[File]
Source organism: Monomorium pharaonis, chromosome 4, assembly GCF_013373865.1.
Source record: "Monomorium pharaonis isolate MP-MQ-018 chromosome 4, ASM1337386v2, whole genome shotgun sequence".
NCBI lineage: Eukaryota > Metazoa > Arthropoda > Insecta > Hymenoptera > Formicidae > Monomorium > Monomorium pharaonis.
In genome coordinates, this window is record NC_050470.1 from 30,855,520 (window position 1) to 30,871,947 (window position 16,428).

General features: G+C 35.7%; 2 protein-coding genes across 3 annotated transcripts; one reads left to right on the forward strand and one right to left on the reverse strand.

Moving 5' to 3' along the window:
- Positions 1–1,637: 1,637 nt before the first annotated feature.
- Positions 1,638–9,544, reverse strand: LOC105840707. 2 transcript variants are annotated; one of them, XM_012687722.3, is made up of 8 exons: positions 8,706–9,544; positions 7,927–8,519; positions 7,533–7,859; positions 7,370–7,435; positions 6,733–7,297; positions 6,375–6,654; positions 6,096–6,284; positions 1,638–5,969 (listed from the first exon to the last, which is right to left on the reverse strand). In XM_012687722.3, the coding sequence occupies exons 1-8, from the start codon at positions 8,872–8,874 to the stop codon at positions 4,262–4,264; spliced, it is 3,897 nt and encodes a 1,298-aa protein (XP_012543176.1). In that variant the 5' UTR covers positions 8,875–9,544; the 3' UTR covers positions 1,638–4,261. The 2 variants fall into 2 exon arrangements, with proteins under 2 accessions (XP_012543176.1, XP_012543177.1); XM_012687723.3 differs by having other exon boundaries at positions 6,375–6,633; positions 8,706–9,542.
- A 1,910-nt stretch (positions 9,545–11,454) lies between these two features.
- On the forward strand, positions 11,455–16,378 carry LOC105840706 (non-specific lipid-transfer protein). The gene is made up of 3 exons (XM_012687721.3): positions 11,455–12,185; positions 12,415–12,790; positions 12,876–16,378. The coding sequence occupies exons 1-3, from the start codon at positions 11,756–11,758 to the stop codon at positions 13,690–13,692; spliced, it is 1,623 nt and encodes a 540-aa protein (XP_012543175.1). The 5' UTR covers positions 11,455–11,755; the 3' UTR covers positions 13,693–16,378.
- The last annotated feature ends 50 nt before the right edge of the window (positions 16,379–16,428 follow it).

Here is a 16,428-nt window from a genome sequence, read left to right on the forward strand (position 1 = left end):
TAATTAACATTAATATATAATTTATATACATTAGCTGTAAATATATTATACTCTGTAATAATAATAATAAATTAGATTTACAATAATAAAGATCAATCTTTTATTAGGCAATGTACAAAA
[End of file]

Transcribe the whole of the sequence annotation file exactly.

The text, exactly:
Source organism: Monomorium pharaonis, chromosome 4, assembly GCF_013373865.1.
Source record: "Monomorium pharaonis isolate MP-MQ-018 chromosome 4, ASM1337386v2, whole genome shotgun sequence".
NCBI lineage: Eukaryota > Metazoa > Arthropoda > Insecta > Hymenoptera > Formicidae > Monomorium > Monomorium pharaonis.
In genome coordinates, this window is record NC_050470.1 from 30,855,520 (window position 1) to 30,871,947 (window position 16,428).

General features: G+C 35.7%; 2 protein-coding genes across 3 annotated transcripts; one reads left to right on the forward strand and one right to left on the reverse strand.

Moving 5' to 3' along the window:
- Positions 1–1,637: 1,637 nt before the first annotated feature.
- Positions 1,638–9,544, reverse strand: LOC105840707. 2 transcript variants are annotated; one of them, XM_012687722.3, is made up of 8 exons: positions 8,706–9,544; positions 7,927–8,519; positions 7,533–7,859; positions 7,370–7,435; positions 6,733–7,297; positions 6,375–6,654; positions 6,096–6,284; positions 1,638–5,969 (listed from the first exon to the last, which is right to left on the reverse strand). In XM_012687722.3, the coding sequence occupies exons 1-8, from the start codon at positions 8,872–8,874 to the stop codon at positions 4,262–4,264; spliced, it is 3,897 nt and encodes a 1,298-aa protein (XP_012543176.1). In that variant the 5' UTR covers positions 8,875–9,544; the 3' UTR covers positions 1,638–4,261. The 2 variants fall into 2 exon arrangements, with proteins under 2 accessions (XP_012543176.1, XP_012543177.1); XM_012687723.3 differs by having other exon boundaries at positions 6,375–6,633; positions 8,706–9,542.
- A 1,910-nt stretch (positions 9,545–11,454) lies between these two features.
- On the forward strand, positions 11,455–16,378 carry LOC105840706 (non-specific lipid-transfer protein). The gene is made up of 3 exons (XM_012687721.3): positions 11,455–12,185; positions 12,415–12,790; positions 12,876–16,378. The coding sequence occupies exons 1-3, from the start codon at positions 11,756–11,758 to the stop codon at positions 13,690–13,692; spliced, it is 1,623 nt and encodes a 540-aa protein (XP_012543175.1). The 5' UTR covers positions 11,455–11,755; the 3' UTR covers positions 13,693–16,378.
- The last annotated feature ends 50 nt before the right edge of the window (positions 16,379–16,428 follow it).

Here is a 16,428-nt window from a genome sequence, read left to right on the forward strand (position 1 = left end):
TAATTAACATTAATATATAATTTATATACATTAGCTGTAAATATATTATACTCTGTAATAATAATAATAAATTAGATTTACAATAATAAAGATCAATCTTTTATTAGGCAATGTACAAAA